With so much competition applying for jobs, it can be difficult to stand out from the crowd
As the Frontrunners Project Officer, I would see hundreds of applications every round and receive feedback from the supervisors on why students weren’t shortlisted for interview. This showed me that writing a good application can be quite straight forward.
Simply follow these 6 steps and prepare to shine!
1. Read it!
First off, read the job description thoroughly and make sure it’s something you want to apply for. Employers know when an application hasn’t been written with the job in mind, and these will automatically be put in the ‘no’ pile. You need to read through the job description and ask yourself: ‘am I eligible?’; ‘do I have the right skillset for this job?
When reading through the job description it’s always beneficial to write down any examples you can think of to match those being asked for. Feedback from supervisors often mentioned students not referring to the criteria or giving enough examples. If you’re not sure on how to structure your examples, read the Essex Application pack and our blog ‘Are you Struggling to Showcase your Skills’.
A great way to add that extra something to your application is to show that not only do you match the skills and understand the role, but you know about the company. If you refer to this in your application it shows you have taken an interest in more than the role you are applying for, and that you are likely to become an asset to their team.
3. Mind Your Language!
I frequently come across applications or cover letters that start with ‘I believe’ or ‘I think’. If you’re not convinced, why would the employer be? Give a strong application by telling the employer that you are amazing and you do have the right skills. This confidence will make you a stronger candidate when they’re shortlisting.
Also, does your passion for the role come through your language? You have the right skills, you’re able to evidence them and you’re interested, but this needs to come across to the employer. Don’t go over the top with the language you use, as you want your voice to come through, but talking about what you know about the role, the company and how it will benefit you in your career will show your enthusiasm and can make all the difference.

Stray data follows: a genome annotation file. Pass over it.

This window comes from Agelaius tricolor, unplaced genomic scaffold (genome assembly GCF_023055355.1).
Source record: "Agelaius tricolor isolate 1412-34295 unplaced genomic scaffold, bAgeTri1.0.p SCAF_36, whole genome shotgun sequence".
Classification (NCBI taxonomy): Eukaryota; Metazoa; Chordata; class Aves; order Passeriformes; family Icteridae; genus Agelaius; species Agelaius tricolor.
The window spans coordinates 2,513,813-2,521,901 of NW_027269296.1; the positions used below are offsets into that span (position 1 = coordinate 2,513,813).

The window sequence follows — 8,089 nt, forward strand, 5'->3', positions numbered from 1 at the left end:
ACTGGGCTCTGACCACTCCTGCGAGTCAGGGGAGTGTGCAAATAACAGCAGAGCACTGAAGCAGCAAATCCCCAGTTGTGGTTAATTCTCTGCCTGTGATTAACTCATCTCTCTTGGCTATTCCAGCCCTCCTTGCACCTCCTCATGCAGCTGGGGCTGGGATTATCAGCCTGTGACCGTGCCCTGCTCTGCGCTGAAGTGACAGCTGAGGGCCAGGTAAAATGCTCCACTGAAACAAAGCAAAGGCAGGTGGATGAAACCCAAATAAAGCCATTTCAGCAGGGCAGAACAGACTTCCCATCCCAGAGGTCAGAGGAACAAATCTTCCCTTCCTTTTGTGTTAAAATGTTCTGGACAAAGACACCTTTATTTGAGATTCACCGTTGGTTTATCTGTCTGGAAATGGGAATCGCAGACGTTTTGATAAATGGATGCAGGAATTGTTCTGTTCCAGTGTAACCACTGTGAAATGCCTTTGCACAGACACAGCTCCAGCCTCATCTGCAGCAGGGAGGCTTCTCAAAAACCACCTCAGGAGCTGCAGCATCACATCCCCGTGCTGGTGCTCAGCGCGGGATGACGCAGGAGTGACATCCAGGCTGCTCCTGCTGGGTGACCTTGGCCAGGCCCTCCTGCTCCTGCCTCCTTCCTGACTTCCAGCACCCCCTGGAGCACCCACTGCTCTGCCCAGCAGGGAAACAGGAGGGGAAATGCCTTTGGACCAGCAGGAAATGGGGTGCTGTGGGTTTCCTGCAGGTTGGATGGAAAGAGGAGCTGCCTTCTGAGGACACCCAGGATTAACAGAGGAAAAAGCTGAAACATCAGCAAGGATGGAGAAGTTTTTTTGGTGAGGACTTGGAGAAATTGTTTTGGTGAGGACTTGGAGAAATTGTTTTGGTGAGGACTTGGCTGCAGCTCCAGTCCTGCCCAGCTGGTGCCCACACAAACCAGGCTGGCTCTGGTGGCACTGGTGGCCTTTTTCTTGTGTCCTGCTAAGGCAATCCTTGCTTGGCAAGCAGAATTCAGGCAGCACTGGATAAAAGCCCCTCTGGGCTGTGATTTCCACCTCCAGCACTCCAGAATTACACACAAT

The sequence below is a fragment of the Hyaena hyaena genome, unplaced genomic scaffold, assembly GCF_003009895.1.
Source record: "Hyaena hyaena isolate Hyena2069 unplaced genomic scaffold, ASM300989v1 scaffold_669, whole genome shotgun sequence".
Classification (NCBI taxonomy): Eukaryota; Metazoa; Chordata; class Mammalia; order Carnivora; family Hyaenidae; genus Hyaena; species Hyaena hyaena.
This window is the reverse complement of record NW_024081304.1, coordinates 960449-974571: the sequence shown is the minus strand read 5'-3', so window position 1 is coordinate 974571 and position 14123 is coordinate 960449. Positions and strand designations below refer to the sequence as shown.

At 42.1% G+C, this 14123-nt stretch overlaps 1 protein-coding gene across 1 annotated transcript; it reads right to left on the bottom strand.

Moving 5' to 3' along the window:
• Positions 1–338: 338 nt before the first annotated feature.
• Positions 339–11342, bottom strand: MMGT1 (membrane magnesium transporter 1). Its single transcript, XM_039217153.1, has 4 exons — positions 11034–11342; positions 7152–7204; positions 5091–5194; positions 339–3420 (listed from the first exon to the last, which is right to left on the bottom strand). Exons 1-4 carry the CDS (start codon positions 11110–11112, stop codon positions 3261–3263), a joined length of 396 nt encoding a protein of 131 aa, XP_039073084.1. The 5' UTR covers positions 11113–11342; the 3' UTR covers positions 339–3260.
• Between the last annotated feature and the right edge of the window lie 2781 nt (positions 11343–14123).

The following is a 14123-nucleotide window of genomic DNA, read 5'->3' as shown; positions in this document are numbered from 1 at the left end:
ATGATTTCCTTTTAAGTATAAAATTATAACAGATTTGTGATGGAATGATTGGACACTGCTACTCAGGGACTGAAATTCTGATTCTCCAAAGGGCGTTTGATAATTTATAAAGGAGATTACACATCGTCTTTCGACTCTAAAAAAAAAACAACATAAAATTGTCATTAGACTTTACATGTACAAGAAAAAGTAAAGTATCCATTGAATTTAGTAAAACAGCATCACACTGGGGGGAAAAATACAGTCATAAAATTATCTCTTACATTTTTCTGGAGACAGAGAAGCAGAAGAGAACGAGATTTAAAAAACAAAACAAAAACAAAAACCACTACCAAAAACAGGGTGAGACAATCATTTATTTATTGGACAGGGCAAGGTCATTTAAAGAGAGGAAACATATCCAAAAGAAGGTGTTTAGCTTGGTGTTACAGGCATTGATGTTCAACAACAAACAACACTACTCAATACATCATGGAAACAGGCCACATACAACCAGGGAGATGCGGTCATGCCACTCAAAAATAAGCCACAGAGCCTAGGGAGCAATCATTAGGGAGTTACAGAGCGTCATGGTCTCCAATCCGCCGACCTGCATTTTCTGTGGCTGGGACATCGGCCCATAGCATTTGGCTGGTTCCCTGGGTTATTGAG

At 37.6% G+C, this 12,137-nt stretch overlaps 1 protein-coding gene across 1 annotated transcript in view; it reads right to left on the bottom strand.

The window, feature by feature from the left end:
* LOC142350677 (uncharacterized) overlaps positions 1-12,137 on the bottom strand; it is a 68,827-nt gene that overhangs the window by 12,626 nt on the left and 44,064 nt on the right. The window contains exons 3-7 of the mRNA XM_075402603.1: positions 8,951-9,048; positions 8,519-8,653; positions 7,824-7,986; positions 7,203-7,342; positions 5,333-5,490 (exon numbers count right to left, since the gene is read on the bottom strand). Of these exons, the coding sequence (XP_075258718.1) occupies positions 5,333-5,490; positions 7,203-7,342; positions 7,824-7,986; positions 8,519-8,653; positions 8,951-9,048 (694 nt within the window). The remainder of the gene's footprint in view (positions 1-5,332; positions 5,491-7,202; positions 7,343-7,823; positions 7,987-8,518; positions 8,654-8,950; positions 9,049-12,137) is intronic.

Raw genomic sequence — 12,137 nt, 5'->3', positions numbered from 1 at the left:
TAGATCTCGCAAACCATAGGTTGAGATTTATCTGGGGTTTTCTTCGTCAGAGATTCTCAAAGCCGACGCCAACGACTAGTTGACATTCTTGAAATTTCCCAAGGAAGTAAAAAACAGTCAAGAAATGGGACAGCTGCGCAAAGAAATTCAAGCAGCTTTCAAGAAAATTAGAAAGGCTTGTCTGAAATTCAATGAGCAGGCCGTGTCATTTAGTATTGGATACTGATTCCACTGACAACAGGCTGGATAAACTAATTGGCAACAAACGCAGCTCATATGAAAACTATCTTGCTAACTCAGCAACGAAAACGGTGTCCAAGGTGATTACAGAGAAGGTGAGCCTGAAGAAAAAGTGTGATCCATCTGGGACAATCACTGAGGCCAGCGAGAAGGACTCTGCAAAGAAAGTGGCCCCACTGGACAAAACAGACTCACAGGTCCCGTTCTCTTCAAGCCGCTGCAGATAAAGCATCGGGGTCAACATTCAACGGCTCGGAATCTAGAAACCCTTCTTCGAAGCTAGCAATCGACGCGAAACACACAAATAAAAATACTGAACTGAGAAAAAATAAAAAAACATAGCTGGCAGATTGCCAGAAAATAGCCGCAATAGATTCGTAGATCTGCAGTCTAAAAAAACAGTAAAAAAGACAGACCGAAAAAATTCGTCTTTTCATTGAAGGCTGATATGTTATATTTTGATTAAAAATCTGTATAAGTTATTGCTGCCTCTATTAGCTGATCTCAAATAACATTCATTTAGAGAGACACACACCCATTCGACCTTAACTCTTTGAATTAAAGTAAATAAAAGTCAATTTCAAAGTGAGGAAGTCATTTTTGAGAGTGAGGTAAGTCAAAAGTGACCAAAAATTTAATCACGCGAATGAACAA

4. Sleep On It!
Writing an application needs to be done with care. Remember this is the only insight an employer will have of you, and you want to make it count. Complete your application and take a break (you don’t have to actually sleep!) but let your unconscious think about it for a while.
Taking a break can help you to read with a fresh pair of eyes, and spot any errors you may have missed the first few times.
5. Check it!
One thing I see on applications (and something I’ve done myself) is applicants repeating themselves. Whether this is with examples or certain words, try to spot these and change it up a bit.
Asking someone else to read through your application is another great way to spot room for improvements. If they’re struggling to understand the point you are making, this could also be the case for the employer. Don’t be too proud or shy to ask for help, you are trying to show yourself in your best light, use all the help you can find!
Book a Taking Action appointment at The Employability and Careers Centre to check your applications before you submit – use every opportunity to bag that interview.
6. Save it!
When on the Frontrunner Team, I occasionally received requests for the placement descriptions to be sent after the deadline, as students would be shortlisted for interview but didn’t have a copy of the description. Be aware – other companies won’t generally do this. If you don’t save it, you won’t have anything to refer back to in your interview preparations.
Over the year we have a number of events to help you write successful applications and CVs and prepare for interview. Make sure you sign up on CareerHub while there are still places.